Portrait Of Senior Couple Climbing Hill On Hike Through Countryside In Lake District UK Together

Portrait Of Senior Couple Climbing Hill On Hike Through Countryside In Lake District UK Together

You’ve reached the significant milestone of retirement. Although you might be out of the workforce, that doesn’t mean you can’t splurge a little and treat yourself to a vacation — and still stay active. After all, retirement is a great time to travel the world and visit certain spots you’ve always wanted to see in person.

The only question that remains is what are the best vacation spots for retirees? We turned to some travel experts to find out their recommendations for retirees looking to explore new destinations and stay on top of their fitness game.

Know your comfort level

“For some people, they are totally comfortable getting lost, renting a car and staying in a hostel,” says Jaxson Maurer, owner and operator of Expedia CruiseShipCenters in Sammamish, Washington. “For others, comfort means the Four Seasons and private transfers from point A to point B. It is important to keep comfort in mind to manage expectations.”

Some seniors are very active and can out hike, outrun and outlast people in their 20s and 30s. For these kinds of seniors, traveling abroad should be no problem at all, he says.

“While they have their health, mind and time, they should get out and experience everything they can,” Maurer says.

Time for a trip

For some seniors who may have mobility issues or less endurance, U.S.-based travel is a great option, Maurer says.

“There are some awesome options, such as old paddle-wheeler river cruises up and down the Mississippi, cruises to Alaska or road trips to national parks. Seniors with mobility issues will want to avoid Europe and all of its cobble-stoned streets, as well as third-world countries that don’t have the infrastructure in place for accessibility,” he says.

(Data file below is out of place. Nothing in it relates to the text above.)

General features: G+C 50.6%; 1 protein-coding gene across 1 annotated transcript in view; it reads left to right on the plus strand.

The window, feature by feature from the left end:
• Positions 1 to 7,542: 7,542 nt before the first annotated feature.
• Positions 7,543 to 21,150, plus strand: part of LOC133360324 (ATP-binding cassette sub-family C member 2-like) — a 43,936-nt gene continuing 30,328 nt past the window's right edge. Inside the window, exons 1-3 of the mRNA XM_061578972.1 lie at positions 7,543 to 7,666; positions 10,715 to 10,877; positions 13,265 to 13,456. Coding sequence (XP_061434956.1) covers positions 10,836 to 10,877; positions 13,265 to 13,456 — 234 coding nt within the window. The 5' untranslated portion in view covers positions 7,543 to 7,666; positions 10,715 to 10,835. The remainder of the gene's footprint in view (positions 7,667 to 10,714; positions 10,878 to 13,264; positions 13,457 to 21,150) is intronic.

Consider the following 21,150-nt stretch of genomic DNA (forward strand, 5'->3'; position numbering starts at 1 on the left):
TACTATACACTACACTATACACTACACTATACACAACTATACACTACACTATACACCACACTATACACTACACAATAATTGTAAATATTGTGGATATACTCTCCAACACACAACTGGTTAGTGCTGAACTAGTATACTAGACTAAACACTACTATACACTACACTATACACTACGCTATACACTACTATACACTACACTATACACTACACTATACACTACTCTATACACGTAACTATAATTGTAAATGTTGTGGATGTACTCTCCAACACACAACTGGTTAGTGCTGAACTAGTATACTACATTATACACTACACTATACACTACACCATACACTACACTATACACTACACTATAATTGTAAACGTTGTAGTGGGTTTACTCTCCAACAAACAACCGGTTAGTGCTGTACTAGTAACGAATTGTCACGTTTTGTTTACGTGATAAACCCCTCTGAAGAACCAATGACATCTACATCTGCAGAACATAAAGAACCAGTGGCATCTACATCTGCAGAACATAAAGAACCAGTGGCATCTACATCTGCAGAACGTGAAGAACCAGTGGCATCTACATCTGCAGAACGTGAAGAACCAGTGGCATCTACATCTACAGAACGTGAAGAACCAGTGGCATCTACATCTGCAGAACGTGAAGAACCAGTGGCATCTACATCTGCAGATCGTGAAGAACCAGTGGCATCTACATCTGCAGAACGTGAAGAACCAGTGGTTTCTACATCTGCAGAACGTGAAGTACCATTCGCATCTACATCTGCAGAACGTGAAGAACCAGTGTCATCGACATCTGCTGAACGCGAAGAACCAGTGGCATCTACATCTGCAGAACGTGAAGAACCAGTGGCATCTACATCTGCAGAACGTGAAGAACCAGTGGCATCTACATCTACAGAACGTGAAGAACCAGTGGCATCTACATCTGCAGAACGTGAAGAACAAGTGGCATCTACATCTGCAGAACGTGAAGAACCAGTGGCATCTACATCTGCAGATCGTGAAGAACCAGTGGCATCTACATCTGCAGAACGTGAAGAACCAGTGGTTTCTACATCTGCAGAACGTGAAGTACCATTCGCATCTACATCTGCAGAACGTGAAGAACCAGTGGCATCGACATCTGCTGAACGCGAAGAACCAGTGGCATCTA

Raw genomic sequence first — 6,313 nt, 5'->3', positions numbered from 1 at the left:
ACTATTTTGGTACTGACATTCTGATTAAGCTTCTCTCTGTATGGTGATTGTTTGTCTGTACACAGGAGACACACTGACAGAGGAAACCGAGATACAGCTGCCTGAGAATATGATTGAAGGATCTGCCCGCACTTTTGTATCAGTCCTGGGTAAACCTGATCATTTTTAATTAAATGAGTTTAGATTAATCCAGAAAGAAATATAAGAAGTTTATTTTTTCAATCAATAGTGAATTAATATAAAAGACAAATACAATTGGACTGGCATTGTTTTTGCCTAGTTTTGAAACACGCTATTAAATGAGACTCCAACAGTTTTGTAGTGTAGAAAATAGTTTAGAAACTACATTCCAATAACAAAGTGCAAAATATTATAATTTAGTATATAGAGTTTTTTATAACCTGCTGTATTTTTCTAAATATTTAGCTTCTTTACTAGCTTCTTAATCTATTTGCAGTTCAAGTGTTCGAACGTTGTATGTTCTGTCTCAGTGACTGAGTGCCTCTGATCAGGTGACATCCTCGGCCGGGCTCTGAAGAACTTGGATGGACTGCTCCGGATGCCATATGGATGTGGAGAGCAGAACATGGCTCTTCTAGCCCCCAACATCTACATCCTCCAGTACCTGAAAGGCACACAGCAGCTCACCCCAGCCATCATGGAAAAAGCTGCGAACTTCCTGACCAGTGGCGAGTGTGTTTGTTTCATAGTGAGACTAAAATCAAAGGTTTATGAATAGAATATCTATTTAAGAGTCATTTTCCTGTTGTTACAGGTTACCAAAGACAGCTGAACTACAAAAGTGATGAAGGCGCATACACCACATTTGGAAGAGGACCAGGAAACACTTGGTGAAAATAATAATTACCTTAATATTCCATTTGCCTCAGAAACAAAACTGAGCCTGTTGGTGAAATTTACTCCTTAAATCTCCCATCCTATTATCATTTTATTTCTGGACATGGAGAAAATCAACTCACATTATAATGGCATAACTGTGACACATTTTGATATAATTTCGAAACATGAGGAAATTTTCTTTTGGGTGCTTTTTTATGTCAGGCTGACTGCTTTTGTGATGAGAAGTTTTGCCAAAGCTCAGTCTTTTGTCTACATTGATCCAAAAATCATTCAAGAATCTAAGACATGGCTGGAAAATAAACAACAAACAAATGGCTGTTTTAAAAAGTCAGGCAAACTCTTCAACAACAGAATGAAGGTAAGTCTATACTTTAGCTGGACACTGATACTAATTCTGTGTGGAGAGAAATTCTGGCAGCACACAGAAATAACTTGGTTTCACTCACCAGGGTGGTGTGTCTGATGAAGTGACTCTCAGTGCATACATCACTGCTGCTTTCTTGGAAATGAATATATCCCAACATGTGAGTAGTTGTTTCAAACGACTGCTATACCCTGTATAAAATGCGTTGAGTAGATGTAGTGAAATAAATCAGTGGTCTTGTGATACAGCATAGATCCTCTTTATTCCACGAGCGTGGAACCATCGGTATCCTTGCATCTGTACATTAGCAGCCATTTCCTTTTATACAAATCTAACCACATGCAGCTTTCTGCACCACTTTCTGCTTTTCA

A really effective way to be more than just a tourist is to sign up for a one- or two-week course abroad, such as a language class at Alliance Francais in Paris, a cooking classes in Tuscany, or intermediate ski lessons in Andorra, says Elizabeth Avery, founder of Solo Trekker 4 U in Washington, D.C.

“For retirees, these multigenerational options are a good way to have an adventure with your children, grandchildren and nieces or nephews,” she says. “Solo travelers will find this especially attractive to create a local network of new friends and a connection for sightseeing and meeting up for dinners.”

You can also become part of a community, by signing up to house sit or dog sit abroad for fellow travelers, Avery says, or join an organization, such as Habitat for Humanity or Discover Corps, on a project abroad.

Vacation consultant Chris Caulfield, owner of CruiseOne in Westchester County, New York, says river cruises in Europe allow seniors to be more than a tourist.

“You will visit small villages that have remained unchanged. Plus, many river cruises have active excursions, and some have bike you can borrow for the day,” he says. “Travel to places you are interested in.”

Travel agent Loulu Lima of Book Here, Give Here in Austin, Texas, also says depending on the level of activity, seniors can explore the Amazon, South Africa or even hidden gems in the Mediterranean and Europe.

“Anything on wellness and adventure should be considered,” she says. “If seniors need payment plans, they should definitely be looking at booking early. They also should keep in mind what is important to them. Everything can be customized depending on budget.”

Lastly, Helen Prochilo, owner and manager of Promal Vacations near New York City, says National Parks are some of the best places active seniors can visit.

“The Grand Canyon is popular, but I would suggest Zion and Bryce Canyon National Park,” she says. “The scenery is spectacular with the hoodoos in Bryce and the beautiful colors. There is hiking and fishing and even the scenic drive is beautiful, too. ... You are as young as you feel!”